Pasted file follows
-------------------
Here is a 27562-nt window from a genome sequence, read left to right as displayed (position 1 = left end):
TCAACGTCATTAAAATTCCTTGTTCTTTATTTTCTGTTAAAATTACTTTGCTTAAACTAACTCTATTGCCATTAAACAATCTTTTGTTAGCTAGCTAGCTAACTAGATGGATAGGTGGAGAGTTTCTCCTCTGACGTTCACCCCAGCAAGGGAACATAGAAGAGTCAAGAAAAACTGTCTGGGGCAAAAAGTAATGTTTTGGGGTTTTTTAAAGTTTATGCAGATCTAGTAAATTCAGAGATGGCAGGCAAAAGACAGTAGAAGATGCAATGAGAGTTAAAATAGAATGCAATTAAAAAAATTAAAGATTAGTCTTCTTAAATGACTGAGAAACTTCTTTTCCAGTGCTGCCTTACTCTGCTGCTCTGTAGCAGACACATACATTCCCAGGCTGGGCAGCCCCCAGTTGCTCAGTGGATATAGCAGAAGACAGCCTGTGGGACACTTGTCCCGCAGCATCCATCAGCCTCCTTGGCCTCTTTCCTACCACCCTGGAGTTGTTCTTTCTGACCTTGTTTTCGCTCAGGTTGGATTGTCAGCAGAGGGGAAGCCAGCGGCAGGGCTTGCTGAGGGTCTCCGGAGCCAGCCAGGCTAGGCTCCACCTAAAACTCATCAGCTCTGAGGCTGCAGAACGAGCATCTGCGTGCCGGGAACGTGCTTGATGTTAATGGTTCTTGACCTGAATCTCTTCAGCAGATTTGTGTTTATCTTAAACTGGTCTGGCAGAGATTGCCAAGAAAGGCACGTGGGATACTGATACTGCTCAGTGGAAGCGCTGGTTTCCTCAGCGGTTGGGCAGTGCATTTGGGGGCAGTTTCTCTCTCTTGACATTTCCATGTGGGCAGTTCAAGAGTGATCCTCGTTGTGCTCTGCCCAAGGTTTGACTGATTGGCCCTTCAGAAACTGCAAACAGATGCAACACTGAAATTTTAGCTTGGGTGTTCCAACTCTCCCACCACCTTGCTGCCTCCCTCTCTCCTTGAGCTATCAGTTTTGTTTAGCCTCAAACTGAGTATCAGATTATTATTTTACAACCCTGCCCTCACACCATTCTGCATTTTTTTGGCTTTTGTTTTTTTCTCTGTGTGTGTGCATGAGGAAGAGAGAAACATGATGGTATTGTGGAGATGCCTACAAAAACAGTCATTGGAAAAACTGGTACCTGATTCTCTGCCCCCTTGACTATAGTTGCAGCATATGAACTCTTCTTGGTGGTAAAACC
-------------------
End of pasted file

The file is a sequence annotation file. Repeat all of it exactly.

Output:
Here is a 27562-nt window from a genome sequence, read left to right as displayed (position 1 = left end):
TCAACGTCATTAAAATTCCTTGTTCTTTATTTTCTGTTAAAATTACTTTGCTTAAACTAACTCTATTGCCATTAAACAATCTTTTGTTAGCTAGCTAGCTAACTAGATGGATAGGTGGAGAGTTTCTCCTCTGACGTTCACCCCAGCAAGGGAACATAGAAGAGTCAAGAAAAACTGTCTGGGGCAAAAAGTAATGTTTTGGGGTTTTTTAAAGTTTATGCAGATCTAGTAAATTCAGAGATGGCAGGCAAAAGACAGTAGAAGATGCAATGAGAGTTAAAATAGAATGCAATTAAAAAAATTAAAGATTAGTCTTCTTAAATGACTGAGAAACTTCTTTTCCAGTGCTGCCTTACTCTGCTGCTCTGTAGCAGACACATACATTCCCAGGCTGGGCAGCCCCCAGTTGCTCAGTGGATATAGCAGAAGACAGCCTGTGGGACACTTGTCCCGCAGCATCCATCAGCCTCCTTGGCCTCTTTCCTACCACCCTGGAGTTGTTCTTTCTGACCTTGTTTTCGCTCAGGTTGGATTGTCAGCAGAGGGGAAGCCAGCGGCAGGGCTTGCTGAGGGTCTCCGGAGCCAGCCAGGCTAGGCTCCACCTAAAACTCATCAGCTCTGAGGCTGCAGAACGAGCATCTGCGTGCCGGGAACGTGCTTGATGTTAATGGTTCTTGACCTGAATCTCTTCAGCAGATTTGTGTTTATCTTAAACTGGTCTGGCAGAGATTGCCAAGAAAGGCACGTGGGATACTGATACTGCTCAGTGGAAGCGCTGGTTTCCTCAGCGGTTGGGCAGTGCATTTGGGGGCAGTTTCTCTCTCTTGACATTTCCATGTGGGCAGTTCAAGAGTGATCCTCGTTGTGCTCTGCCCAAGGTTTGACTGATTGGCCCTTCAGAAACTGCAAACAGATGCAACACTGAAATTTTAGCTTGGGTGTTCCAACTCTCCCACCACCTTGCTGCCTCCCTCTCTCCTTGAGCTATCAGTTTTGTTTAGCCTCAAACTGAGTATCAGATTATTATTTTACAACCCTGCCCTCACACCATTCTGCATTTTTTTGGCTTTTGTTTTTTTCTCTGTGTGTGTGCATGAGGAAGAGAGAAACATGATGGTATTGTGGAGATGCCTACAAAAACAGTCATTGGAAAAACTGGTACCTGATTCTCTGCCCCCTTGACTATAGTTGCAGCATATGAACTCTTCTTGGTGGTAAAACC